At World Trade Center Site, A Widening DivideSep 01, 2009
On this, the eighth anniversary of the Sept. 11 attacks, there is plenty of progress to be seen at the World Trade Center site.
The steel skeleton that will support the National Sept. 11 Memorial & Museum is nearing completion. Excavation for the state-of-the-art underground vehicle security center is underway on Liberty Street. One World Trade Center, the largest of the four massive planned office towers, rises more than 100 feet above street level, and a second tower follows closely behind.
Still, the fully realized renewal of those 16 acres in the heart of Lower Manhattan remains very much in question.
A collapsed credit market, blown construction deadlines and opposing assessments of Lower Manhattan’s commercial strength have conspired to put the site’s owner, the Port Authority of New York and New Jersey, at seemingly irreconcilable odds with its largest leaseholder, developer Larry Silverstein. Even the state’s three most powerful politicians-the governor, the speaker of the Assembly, and the New York City mayor-tried and failed to break the deadlock.
“That we are where we are after this much time,” Speaker Sheldon Silver said, “is an embarrassment to our city, our state and the nation.”
How did we get to where we are? The Trib looks back at a nearly year-long stalemate that, at this writing, knows no end.
SEEDS OF CONFLICT
In a most public mea culpa, the Port Authority admitted in June 2008 that its projects at the site were years late and billions of dollars over budget. Among them are the 1,776-foot-tall 1 World Trade Center, the iconic PATH transit hub, a complex infrastructure of utilities and tunnels, and extensions of Greenwich and Fulton Streets that will crisscross the site. The agency also admitted that it could not turn over construction-ready land to Silverstein for his three planned office towers along Church Street by its June 30, 2008, deadline. Just as the Port Authority released new project deadlines in October, the credit market collapsed. Suddenly unable to secure construction loans for his towers, Silverstein claimed that were it not for the Authority’s delays, he would already have the money in hand.
“The Port Authority has not made good on its promises under the 2006 agreements,” Silverstein wrote in a July letter to all involved in the rebuilding. “If not for the Port’s failures, the project would clearly be much, much further along, and we would have had the opportunity to finance in a much more positive economic climate.”
In his letter, Silverstein said he planned to seek arbitration against the Port Authority for the delays if a financing agreement for the towers couldn’t be reached. Port Authority executive director Christopher Ward responded by saying he believed the Authority was in the right, and it was “unfortunate” that Silverstein had chosen to “walk away from the negotiating table.”
“As the 2006 [agreement] makes clear, the Port Authority is meeting all of its obligations, and we look forward to a quick arbitration decision should Mr. Silverstein continue down this legal path,” Ward said.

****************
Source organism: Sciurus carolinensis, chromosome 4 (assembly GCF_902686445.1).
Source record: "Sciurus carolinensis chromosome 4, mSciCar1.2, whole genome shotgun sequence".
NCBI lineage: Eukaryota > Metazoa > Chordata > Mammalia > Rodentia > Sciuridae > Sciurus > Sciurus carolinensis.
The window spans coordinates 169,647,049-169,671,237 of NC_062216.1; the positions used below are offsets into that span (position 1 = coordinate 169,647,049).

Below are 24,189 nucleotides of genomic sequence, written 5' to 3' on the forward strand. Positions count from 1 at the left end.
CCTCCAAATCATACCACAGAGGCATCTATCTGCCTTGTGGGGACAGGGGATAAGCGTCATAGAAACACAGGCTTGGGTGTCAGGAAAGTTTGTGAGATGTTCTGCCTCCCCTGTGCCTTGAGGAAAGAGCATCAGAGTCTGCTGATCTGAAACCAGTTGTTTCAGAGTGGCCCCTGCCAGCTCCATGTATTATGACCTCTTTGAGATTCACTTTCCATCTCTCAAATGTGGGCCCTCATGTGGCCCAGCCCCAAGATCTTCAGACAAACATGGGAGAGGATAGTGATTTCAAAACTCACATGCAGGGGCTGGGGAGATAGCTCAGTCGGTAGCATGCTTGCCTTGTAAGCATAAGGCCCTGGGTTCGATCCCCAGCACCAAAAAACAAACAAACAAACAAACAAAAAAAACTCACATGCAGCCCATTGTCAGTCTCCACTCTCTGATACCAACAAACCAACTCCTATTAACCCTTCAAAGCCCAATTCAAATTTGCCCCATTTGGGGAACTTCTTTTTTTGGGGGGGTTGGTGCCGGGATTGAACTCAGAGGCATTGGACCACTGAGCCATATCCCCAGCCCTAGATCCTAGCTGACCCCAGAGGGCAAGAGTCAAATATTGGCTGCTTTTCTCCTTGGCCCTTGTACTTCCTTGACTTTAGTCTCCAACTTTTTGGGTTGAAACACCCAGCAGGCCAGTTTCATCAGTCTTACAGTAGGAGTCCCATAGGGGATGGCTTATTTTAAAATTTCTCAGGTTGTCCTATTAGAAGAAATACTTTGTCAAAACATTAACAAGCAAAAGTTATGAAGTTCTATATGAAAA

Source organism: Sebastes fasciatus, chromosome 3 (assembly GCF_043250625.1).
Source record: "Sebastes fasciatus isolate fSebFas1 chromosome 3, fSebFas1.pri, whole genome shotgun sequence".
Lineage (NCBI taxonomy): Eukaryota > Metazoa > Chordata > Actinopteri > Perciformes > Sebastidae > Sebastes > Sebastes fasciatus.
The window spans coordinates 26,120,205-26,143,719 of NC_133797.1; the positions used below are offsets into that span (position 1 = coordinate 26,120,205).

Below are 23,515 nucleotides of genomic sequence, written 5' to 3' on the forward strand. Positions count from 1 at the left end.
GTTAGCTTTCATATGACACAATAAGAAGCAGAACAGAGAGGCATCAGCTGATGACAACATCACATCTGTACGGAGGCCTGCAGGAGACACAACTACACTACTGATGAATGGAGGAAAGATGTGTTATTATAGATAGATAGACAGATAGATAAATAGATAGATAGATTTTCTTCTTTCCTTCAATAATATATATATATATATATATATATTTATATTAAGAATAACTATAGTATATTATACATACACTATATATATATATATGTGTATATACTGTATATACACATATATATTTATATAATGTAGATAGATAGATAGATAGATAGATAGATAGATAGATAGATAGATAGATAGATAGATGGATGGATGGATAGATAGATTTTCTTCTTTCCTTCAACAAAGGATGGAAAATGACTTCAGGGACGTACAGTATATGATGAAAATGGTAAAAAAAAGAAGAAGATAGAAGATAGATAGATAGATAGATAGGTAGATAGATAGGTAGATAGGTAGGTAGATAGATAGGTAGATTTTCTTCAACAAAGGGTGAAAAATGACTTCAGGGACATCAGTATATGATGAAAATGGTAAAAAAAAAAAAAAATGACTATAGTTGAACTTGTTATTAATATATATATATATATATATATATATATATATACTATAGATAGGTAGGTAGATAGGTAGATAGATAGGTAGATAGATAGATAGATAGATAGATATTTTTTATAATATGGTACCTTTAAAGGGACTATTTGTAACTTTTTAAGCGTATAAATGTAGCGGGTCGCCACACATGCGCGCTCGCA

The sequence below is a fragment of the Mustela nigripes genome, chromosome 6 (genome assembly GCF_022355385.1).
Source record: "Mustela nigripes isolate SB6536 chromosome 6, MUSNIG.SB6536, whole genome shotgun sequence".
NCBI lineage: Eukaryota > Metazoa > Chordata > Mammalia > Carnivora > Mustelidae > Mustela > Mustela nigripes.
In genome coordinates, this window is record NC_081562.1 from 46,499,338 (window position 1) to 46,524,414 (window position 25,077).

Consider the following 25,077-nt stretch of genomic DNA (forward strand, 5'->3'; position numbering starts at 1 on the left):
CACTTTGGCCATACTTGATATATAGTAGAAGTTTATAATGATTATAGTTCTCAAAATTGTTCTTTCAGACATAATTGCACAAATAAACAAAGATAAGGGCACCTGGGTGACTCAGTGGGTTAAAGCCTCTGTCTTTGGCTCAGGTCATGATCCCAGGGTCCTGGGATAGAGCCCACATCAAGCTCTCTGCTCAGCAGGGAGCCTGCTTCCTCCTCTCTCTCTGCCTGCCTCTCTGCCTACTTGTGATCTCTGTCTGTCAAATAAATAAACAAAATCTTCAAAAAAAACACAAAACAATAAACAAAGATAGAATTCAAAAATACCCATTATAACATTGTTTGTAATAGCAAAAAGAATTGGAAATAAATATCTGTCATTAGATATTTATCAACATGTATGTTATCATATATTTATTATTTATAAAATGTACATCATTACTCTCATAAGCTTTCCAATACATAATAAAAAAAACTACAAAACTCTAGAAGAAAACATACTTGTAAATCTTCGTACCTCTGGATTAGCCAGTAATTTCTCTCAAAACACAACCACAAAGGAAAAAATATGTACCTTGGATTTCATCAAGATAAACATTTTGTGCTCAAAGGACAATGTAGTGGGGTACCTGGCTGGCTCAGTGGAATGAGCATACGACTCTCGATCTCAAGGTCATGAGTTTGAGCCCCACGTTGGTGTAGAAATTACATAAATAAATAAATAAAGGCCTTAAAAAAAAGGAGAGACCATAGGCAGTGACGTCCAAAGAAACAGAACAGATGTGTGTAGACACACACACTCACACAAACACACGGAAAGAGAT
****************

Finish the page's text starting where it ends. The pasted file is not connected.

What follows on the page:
Silverstein did just that, and last month filed for an arbitration hearing against the Authority. He will argue that the Port Authority violated the terms of the two entities’ 2006 development agreement by falling behind on its infrastructure projects. That same agreement imposes a five-year time limit on Silverstein to build and open all three of his towers, or he loses them to the Port Authority. The five-year countdown began ticking on Aug. 24, when the Authority finally turned over the last of the three sites for Silverstein’s towers.
A draft report by the Lower Manhattan Construction Command Center, which became public last month, supported Silverstein’s claims that the infrastructure work is lagging. Port Authority officials insist that the projects are on schedule.
“The dates are wrong,” a Port Authority spokesman said. “Our comprehensive analysis, completed every month, shows we are on schedule to meet the completion dates we released last October.”
WORTH THE RISK?
In addition to the issue of missed deadlines, another disagreement between Silverstein and the Authority stands in the way of progress.
With credit unavailable in the private market, Silverstein and the Port Authority have been locked in a months-long spat over financing for the developer’s towers. The Authority has repeatedly refused Silverstein’s demands that they guarantee construction loans for at least two of his towers. The Authority said it would not guarantee loans without significant private sector investments.
In his latest offer, Silverstein promised the Authority one third ownership in the towers if he could tell private lenders that they had first priority when the time came to repay the loans, but the Authority has insisted that it come first in line when the loans come due.
“The market is telling us that [the towers] shouldn’t rise, that there isn’t a market for these two buildings,” Ward said during a City Council hearing last month.
Exposing the Authority’s portfolio of other transportation projects in the region to “any increased risk,” he said, would be irresponsible. “To build into a market that private capital will not enter means that you are effectively building socialized office space.”
Janno Lieber, Silverstein’s senior executive in charge of World Trade Center construction, said during the same hearing that the company “wasn’t looking for a handout,” and blasted the Authority for rejecting the proposal.
“We’re looking for a partnership,” Lieber said. “They say that they want us to raise money in the [private credit] markets. This is the one way that can be done, and they’ve rejected it.”